Michelle Lily has been a volunteer at the Women’s Centre since 2007, as a Board member, Board Chair, and volunteer counsellor.  She has provided free counselling two days a week since February 2008.  Michelle resigned from the Women’s Centre Board in June 2010, but after the February earthquake when a number of Board members left Christchurch, she returned, and was instrumental in setting up the new Centre in Hills Road, as well as re-establishing the free counselling service.  This was a huge job involving nine counsellors and 32 clients.  Her loyalty and wisdom as a Board member, and her great support for the Centre Manager are very much appreciated. She is Michelle Lily of the Women’s Centre.

 

The Summit Road Society has a passion for the Port Hills.  Mike White is a twenty year member who personifies this passion and has spent countless hours building walking tracks, planting native trees, and battling weeds and animal pests.  He has been a member of the Ohinetahi Reserve working group since 1996, a Board member of the Society since 1999, and President from 2005 to 2009.  Although he prefers the hands-on work, Mike has willingly given time to committee work, meetings, and addressing local groups.  His commitment and enthusiasm have never flagged.  The Society is proud to acknowledge the contribution he has made to its work. He is Mike White of the Summit Road Society.

 

The voluntary contribution of Neale Tomlinson is an integral part of the St Chad’s Community Outreach programme.  Neale is one of the founders of the weekly Friendship Club which offers activities and afternoon tea and he helps organise the weekly Community Lunch and monthly Men’s Breakfast.  He provides tea and toast on Sunday mornings and helps with the Sunday School.  He works in the St Chad’s community garden, helps maintain the church grounds, and leads a group which regularly removes rubbish from local streets.  As he walks around his local community he takes every opportunity to offer friendship and assistance.  Neale’s generous use of his time to help others is exceptional. He is Neale Tomlinson of St Chad’s Anglican Church, Linwood.

 

Rosemary Milburn has been a friendship programme volunteer with IHC for over ten years.  This entails spending quality one-on-one time on an ongoing basis with a person who has an intellectual disability.  She has also given her time to take other people with an intellectual disability out for walks or coffee from their Vocational Base. After the major earthquakes in spite of the difficulties of travel and relocation of people, Rosemary still carried on with her outings, and was one of the first to make contact to ensure everyone was safe. IHC Idea Services staff appreciate Rosemary’s caring nature and her selfless giving of her time and energy. She is Rosemary Milburn of IHC Volunteering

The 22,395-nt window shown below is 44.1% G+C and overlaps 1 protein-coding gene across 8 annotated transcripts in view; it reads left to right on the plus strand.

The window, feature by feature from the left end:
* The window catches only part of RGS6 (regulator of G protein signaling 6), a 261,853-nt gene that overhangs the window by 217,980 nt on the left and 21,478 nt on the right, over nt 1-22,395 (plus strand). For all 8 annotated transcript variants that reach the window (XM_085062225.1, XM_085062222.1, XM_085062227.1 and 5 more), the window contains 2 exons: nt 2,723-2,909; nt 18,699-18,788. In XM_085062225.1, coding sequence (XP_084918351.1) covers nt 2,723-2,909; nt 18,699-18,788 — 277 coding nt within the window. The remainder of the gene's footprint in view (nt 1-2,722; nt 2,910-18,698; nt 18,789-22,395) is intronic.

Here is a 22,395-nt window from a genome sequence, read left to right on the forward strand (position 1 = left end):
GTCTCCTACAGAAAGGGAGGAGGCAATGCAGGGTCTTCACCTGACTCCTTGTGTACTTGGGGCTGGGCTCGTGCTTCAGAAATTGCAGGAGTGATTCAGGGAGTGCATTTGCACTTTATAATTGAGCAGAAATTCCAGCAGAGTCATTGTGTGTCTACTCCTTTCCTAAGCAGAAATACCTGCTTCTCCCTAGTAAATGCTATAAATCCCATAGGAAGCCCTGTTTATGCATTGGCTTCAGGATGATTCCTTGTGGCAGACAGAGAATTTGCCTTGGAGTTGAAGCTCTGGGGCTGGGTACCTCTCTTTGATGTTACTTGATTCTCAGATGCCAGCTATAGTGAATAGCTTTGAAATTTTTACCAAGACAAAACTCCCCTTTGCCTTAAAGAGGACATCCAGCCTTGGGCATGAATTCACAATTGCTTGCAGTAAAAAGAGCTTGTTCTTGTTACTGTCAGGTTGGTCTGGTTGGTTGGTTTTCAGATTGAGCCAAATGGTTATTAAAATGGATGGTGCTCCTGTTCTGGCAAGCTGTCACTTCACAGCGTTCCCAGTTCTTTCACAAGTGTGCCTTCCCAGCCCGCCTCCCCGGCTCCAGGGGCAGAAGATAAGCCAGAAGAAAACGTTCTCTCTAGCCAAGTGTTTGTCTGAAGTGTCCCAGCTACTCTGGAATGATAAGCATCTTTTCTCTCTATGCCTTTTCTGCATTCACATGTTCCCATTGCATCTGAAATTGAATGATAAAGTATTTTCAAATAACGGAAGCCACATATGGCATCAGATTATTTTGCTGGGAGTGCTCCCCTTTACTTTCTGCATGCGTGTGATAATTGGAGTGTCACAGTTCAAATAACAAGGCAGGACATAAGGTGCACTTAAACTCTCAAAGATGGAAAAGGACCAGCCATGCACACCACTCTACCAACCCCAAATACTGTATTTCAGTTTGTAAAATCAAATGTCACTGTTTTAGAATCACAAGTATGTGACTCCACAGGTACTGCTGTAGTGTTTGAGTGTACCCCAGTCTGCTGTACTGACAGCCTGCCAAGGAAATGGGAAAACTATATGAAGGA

Warmline Canterbury relies on the commitment and passion of thirty volunteers to provide telephone peer support to people experiencing mental illness.  The last twelve months have been challenging for many of their volunteers, with a significant number suffering major damage to their homes.  The Warmline building and phone system was damaged and they had to use a temporary system to keep the line running.  Volunteers showed commitment and flexibility, working with a different system, completing extra shifts and continuing to support people who are struggling with life experiences.  Warmline has been able to increase the service hours to seven days a week from 1pm till midnight, thanks to this amazing group of volunteers. The Warmline Volunteers of Comcare Trust, and the Award will be accepted by Ann and Margarite.

 

The Youth Leaders of the Hurunui Youth Programme are all in year 13 and have all been involved with the Programme since it began in 2008.  They have had a vital role, chairing and attending Youth Meetings, helping to organise activities, selling tickets, doing promotion, and helping to run many events.  They are outstanding role models to younger people and have shown excellent examples of leadership by getting involved and giving back to the programme that they have been a part of for so many years. They all give up much time and energy for the Hurunui Youth Programme, their schools and their communities. Youth Leaders of the Hurunui Youth Programme.